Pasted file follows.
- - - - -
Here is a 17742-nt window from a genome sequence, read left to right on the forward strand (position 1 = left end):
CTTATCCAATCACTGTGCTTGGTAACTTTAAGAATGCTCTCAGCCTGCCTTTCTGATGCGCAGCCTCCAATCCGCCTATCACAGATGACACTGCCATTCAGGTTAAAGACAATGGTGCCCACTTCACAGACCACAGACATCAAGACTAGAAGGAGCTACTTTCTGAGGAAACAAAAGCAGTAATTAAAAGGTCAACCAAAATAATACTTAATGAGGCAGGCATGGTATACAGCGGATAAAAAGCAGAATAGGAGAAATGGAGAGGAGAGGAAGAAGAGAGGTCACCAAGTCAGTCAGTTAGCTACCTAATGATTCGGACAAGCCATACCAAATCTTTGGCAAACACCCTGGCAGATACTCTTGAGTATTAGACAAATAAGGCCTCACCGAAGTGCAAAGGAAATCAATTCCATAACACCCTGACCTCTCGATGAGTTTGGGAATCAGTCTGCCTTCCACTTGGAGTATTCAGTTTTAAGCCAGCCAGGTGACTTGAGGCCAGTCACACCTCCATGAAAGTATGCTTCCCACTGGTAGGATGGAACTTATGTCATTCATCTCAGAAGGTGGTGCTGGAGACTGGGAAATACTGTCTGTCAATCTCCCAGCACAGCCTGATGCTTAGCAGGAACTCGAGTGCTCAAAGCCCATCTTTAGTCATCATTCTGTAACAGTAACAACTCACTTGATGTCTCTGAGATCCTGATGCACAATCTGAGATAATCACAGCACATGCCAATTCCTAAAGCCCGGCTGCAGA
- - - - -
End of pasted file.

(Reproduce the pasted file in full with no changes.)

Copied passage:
Here is a 17742-nt window from a genome sequence, read left to right on the forward strand (position 1 = left end):
CTTATCCAATCACTGTGCTTGGTAACTTTAAGAATGCTCTCAGCCTGCCTTTCTGATGCGCAGCCTCCAATCCGCCTATCACAGATGACACTGCCATTCAGGTTAAAGACAATGGTGCCCACTTCACAGACCACAGACATCAAGACTAGAAGGAGCTACTTTCTGAGGAAACAAAAGCAGTAATTAAAAGGTCAACCAAAATAATACTTAATGAGGCAGGCATGGTATACAGCGGATAAAAAGCAGAATAGGAGAAATGGAGAGGAGAGGAAGAAGAGAGGTCACCAAGTCAGTCAGTTAGCTACCTAATGATTCGGACAAGCCATACCAAATCTTTGGCAAACACCCTGGCAGATACTCTTGAGTATTAGACAAATAAGGCCTCACCGAAGTGCAAAGGAAATCAATTCCATAACACCCTGACCTCTCGATGAGTTTGGGAATCAGTCTGCCTTCCACTTGGAGTATTCAGTTTTAAGCCAGCCAGGTGACTTGAGGCCAGTCACACCTCCATGAAAGTATGCTTCCCACTGGTAGGATGGAACTTATGTCATTCATCTCAGAAGGTGGTGCTGGAGACTGGGAAATACTGTCTGTCAATCTCCCAGCACAGCCTGATGCTTAGCAGGAACTCGAGTGCTCAAAGCCCATCTTTAGTCATCATTCTGTAACAGTAACAACTCACTTGATGTCTCTGAGATCCTGATGCACAATCTGAGATAATCACAGCACATGCCAATTCCTAAAGCCCGGCTGCAGA